[ Member A ] I chatted with this guy over the net. He said he is a devotee of Ammachi. He confessed to me he sleeps around but still
likes Amman a lot
[Me] what does he mean he sleeps around?
[ Member A ] free sex with men. What do you think of this...being so
pious & sleeping around. It wrong to sleep around? He said its ok but our devotion to Amman must be pure.
[Me ] From shakta perspective there is nothing wrong with sex. It is sacred. From what I understand, there are different stages in
devotion. You started off as a child. A devotion of a child to a mother is the most simplest and natural form of devotion because all
of us are able to relate to, but the highest form of devotion to devi as is as a lover because only when you have reach the stage of
a lover, you are able to merge. When you are in love, you merge to become one. Perhaps that is why Sri Swami Sivananda called the last
one : Madhurya Bhava as the "highest form of Bhakti". That is what our sadhana is all about. To merge with Devi and becoming one with her.
Some see is as a sexual. A lot of people get trap in the sex aspect and they let lust control them.
[ Member A] How to overcome this lust?
Good question eh! Anybody have any answer for this young man.
A simple question demands a simple answer not sermons.
The answer IMHO is simple do not worry it will go if it is meant to. It is the
same in meditation, attempting hard to conrol the mind results in its slipping away time and again. If you just let go of the mind while meditating without
attempting to "Control" then slowly the wanderings of the mind cease and it becomes still. Let all thoughts come in, then watch what they say. Slowly the
incoming of thoughts will cease and one will have REAL meditation.
Similarly do not try to "destroy" lust; it will be reborn a million times like rakta bIja of the devi mahathmya. Let it have its full play and soon the mind
will tire of it and it will let go. Then the feeling would have self destructed to the extent necessary for the particular individual).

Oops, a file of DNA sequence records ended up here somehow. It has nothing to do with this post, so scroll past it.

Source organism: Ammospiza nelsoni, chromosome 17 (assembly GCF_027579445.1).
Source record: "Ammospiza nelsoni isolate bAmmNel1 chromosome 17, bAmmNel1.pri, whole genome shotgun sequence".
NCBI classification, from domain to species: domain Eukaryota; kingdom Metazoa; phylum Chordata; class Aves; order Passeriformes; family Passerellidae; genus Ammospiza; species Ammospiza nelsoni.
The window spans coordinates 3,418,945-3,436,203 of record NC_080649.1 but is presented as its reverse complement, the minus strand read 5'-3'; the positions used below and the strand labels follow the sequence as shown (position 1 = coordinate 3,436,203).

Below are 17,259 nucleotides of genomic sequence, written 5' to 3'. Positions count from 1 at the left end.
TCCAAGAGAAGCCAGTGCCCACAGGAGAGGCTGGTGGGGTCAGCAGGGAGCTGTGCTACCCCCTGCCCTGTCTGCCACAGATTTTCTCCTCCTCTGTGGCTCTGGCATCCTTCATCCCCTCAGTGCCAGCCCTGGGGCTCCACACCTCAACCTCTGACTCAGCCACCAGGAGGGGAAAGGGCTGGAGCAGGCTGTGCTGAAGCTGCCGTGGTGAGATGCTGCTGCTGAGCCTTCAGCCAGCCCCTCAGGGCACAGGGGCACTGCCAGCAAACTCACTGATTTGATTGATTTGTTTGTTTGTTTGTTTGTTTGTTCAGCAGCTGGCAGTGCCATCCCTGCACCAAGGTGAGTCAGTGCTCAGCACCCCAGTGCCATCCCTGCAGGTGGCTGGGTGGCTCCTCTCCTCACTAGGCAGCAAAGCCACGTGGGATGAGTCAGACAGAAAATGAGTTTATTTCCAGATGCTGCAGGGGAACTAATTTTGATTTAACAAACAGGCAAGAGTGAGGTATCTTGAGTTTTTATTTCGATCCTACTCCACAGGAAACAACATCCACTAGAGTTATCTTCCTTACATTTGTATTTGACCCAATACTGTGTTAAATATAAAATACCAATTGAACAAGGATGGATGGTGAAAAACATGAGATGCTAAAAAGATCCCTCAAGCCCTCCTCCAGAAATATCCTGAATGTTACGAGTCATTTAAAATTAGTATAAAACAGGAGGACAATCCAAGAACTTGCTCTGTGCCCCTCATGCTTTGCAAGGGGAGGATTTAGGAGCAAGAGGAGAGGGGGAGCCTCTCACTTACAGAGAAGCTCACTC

Dear Kochu: This is really excellent advice, thank you. I would only add to it
the concept of the upward spiral in our attempts to escape our various samskaras.
It is simply this: Personal transformation of the sort undertaken in sadhana is *not* (as you rightly suggest) a linear process, but more
like an upward spiral. Breakthroughs are often followed by a "backlash" or relapse into the kind of behavioral patterns or
grooves you're trying to overcome. Whenever you make a leap forward, there's always a period of recalibration and re-entrenchment; that's
just the way the body and mind work.
When that happens, you may feel like you've simply gone in a big circle and landed back where you started. But in fact, it's more
like the circular configuration of a spring: Yes, you're technically back at the same point on the circle -- but in fact, you're now one
level higher up. So you *are* moving forward, after all -- it's just harder to perceive because the motion is not in a straight line.
In the Bhagavad Gita, Krishna famously tells Arjuna, "On this path, effort never goes to waste, and there is no failure. Even a little
effort toward spiritual awareness will protect you from the greatest fear" (2:40).
I suspect that is at least partially because the effects of every sincere effort you make are exponential in reach. So if you're
trying to get past, say, lust (as in this thread), your efforts do not address merely lust, but countless related behavioral patterns
as well. Thus in the upward spiral you are not just chipping away at a single "shortcoming"; you are simultaneously moving forward on a
thousand other fronts.
The movement is so subtle and incremental that you do not notice it from day to day. But at a certain point (as when you climb a spiral
path up a big mountain and suddenly emerge from the trees into a clearing), you pause and look at the sprawling vista below, and
you're shocked to realize just how far you have come.
This perfectly echoes my thoughts about how the spiritual development takes place in a human.
We just need to do our time in this world . We will see plenty of situations that we feel are "old wine in a new bottle", wheras
really what has happened is that the situation is "a slightly different wine in a new bottle".
When one is not able to perceive the change or gets frustrated, that may tie with the impatience in a sadhak to be a "jivanmukta". When
that happens, the sadhak does not realize that Jivanmukta is not a state to "get to"; it's a state to "be in".
Till then, the "upward spiral" has us in its bind (does this remind anyone of Maya?).